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Why state officials can't arrest, prosecute, or otherwise impede federal agents who violate the Constitution

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  • Jon Roland
    In response to a request from a county sheriff to South Carolina Attorney General Alan Wilson, the AG issued the opinion that if federal law enforcement
    Message 1 of 1 , Feb 15, 2013
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      In response to a request from a county sheriff to South Carolina Attorney General Alan Wilson, the AG issued the opinion that if federal law enforcement officers attempt to enforce unconstitutional gun laws or even confiscate existing weapons, then neither state law nor state law enforcement officials can stand in the way. Going further, Wilson suggests that, if state or local law enforcement officials do attempt to impede federal assaults on the rights of South Carolinians, these state law enforcement officials would themselves be subject to criminal prosecution.

      Yet Wilson’s opinion goes even further than stating that state and local law enforcement are unable to actually protect the rights of their citizens from federal assaults, it claims that federal agents are granted a type of immunity from state prosecution even if they are clearly violating Constitutional rights.The opinion states that “federal agents are immune from state prosecution even when their conduct violated internal agency regulations or exceeded their express authority.”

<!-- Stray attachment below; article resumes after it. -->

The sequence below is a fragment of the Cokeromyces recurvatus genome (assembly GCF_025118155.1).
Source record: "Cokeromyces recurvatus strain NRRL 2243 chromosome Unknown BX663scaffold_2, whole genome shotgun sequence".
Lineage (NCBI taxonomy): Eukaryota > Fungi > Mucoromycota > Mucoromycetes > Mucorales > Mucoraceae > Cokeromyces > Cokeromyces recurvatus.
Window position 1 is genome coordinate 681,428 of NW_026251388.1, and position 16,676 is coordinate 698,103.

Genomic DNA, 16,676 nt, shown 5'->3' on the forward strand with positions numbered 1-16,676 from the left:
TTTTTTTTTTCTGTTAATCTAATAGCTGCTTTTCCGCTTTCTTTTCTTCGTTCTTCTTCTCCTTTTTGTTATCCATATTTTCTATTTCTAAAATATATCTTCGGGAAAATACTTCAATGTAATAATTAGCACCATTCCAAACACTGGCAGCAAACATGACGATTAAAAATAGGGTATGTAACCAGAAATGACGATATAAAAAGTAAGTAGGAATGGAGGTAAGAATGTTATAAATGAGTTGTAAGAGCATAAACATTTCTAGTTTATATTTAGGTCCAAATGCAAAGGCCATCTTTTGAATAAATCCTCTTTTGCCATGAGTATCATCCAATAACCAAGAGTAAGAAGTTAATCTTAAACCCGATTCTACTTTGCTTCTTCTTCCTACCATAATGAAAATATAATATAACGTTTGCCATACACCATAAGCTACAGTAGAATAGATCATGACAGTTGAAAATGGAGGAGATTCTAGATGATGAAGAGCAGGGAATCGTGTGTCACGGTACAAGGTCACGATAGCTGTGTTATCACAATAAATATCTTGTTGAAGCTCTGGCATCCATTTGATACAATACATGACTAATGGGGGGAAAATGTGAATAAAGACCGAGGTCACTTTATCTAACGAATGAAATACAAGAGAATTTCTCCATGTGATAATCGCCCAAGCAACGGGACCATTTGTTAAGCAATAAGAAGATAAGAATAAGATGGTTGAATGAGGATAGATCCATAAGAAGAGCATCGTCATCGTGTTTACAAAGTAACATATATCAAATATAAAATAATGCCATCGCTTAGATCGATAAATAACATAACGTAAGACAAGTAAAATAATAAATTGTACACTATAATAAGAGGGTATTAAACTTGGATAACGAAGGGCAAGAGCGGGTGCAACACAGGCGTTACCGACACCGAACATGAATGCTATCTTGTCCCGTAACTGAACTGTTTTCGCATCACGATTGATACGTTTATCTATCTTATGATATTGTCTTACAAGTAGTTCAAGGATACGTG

AG Alan Wilson is correct as a matter of how we can expect any resistance by state agents to be decided in federal court, to which it would be removed by the removal jurisdiction. However, the time has long since passed when we can expect federal courts to comply with the Constitution as originally understood. Our choices are limited to elections, to armed resistance, in which we will lose unless it grows into a nationwide revolution, or to passive non-cooperation, as I set forth at http://nullifynow.net/ which is more likely to prevail in the long run if we keep the pressure steady.

      The case that is usually cited for that is In re Neagle, 135 U.S. 1 (1890), which held, among other things, that a federal officer cannot be prosecuted in a state court for acts done in the performance of his duties. It also suggested that the President has inherent powers not limited by the powers delegated to him under the Constitution, which was discussed in the dissent in the case. The line of precedents built on this case have established not only official immunity for federal agents from both state and federal laws, but alleged authority to criminally prosecute anyone who attempts to interfere with them, even when they are acting without lawful authority. See this commentary by Walker Lewis.

      However, the Court has held that the feds may not commandeer the cooperation of state agents, in Mackand Printz v. United States, 521 U.S. 898 (1997). That means that a refusal to cooperate may not be considered interference subject to prosecution, and that in those situations in which the feds need the cooperation of state agents, a refusal to cooperate might raise their costs and risks enough to discourage continued enforcement. Since the feds often need no cooperation from state agents, in such situations resistance falls to non-cooperation by individuals, including those who may serve on a jury, provided that a case ever gets before a jury. Overcharging, plea bargaining, fabricated evidence, testilying, and inadequate defense counsel combine to prevent that in most cases.


      -- Jon
      
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